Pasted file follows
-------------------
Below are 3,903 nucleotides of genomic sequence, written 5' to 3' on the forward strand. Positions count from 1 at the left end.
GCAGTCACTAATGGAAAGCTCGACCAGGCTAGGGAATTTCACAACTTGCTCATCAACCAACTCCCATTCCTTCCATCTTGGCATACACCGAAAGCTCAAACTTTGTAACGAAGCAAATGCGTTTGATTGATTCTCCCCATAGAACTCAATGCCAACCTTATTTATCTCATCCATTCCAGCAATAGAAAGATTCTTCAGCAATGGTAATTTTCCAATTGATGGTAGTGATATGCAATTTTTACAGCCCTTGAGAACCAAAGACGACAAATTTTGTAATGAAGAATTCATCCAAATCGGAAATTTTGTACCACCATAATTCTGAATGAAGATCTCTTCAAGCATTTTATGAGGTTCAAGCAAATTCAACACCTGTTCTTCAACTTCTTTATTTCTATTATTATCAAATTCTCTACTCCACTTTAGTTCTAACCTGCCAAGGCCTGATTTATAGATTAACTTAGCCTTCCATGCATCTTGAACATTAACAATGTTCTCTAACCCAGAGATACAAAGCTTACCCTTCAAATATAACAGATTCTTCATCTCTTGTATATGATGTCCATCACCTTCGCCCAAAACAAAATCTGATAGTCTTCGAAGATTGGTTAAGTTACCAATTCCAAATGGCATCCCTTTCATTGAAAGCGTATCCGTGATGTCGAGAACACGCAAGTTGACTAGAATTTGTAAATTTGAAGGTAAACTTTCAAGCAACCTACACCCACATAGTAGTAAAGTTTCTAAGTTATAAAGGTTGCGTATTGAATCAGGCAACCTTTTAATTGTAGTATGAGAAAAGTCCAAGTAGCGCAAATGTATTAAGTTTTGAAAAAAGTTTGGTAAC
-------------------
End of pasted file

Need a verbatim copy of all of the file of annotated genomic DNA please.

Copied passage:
Below are 3,903 nucleotides of genomic sequence, written 5' to 3' on the forward strand. Positions count from 1 at the left end.
GCAGTCACTAATGGAAAGCTCGACCAGGCTAGGGAATTTCACAACTTGCTCATCAACCAACTCCCATTCCTTCCATCTTGGCATACACCGAAAGCTCAAACTTTGTAACGAAGCAAATGCGTTTGATTGATTCTCCCCATAGAACTCAATGCCAACCTTATTTATCTCATCCATTCCAGCAATAGAAAGATTCTTCAGCAATGGTAATTTTCCAATTGATGGTAGTGATATGCAATTTTTACAGCCCTTGAGAACCAAAGACGACAAATTTTGTAATGAAGAATTCATCCAAATCGGAAATTTTGTACCACCATAATTCTGAATGAAGATCTCTTCAAGCATTTTATGAGGTTCAAGCAAATTCAACACCTGTTCTTCAACTTCTTTATTTCTATTATTATCAAATTCTCTACTCCACTTTAGTTCTAACCTGCCAAGGCCTGATTTATAGATTAACTTAGCCTTCCATGCATCTTGAACATTAACAATGTTCTCTAACCCAGAGATACAAAGCTTACCCTTCAAATATAACAGATTCTTCATCTCTTGTATATGATGTCCATCACCTTCGCCCAAAACAAAATCTGATAGTCTTCGAAGATTGGTTAAGTTACCAATTCCAAATGGCATCCCTTTCATTGAAAGCGTATCCGTGATGTCGAGAACACGCAAGTTGACTAGAATTTGTAAATTTGAAGGTAAACTTTCAAGCAACCTACACCCACATAGTAGTAAAGTTTCTAAGTTATAAAGGTTGCGTATTGAATCAGGCAACCTTTTAATTGTAGTATGAGAAAAGTCCAAGTAGCGCAAATGTATTAAGTTTTGAAAAAAGTTTGGTAAC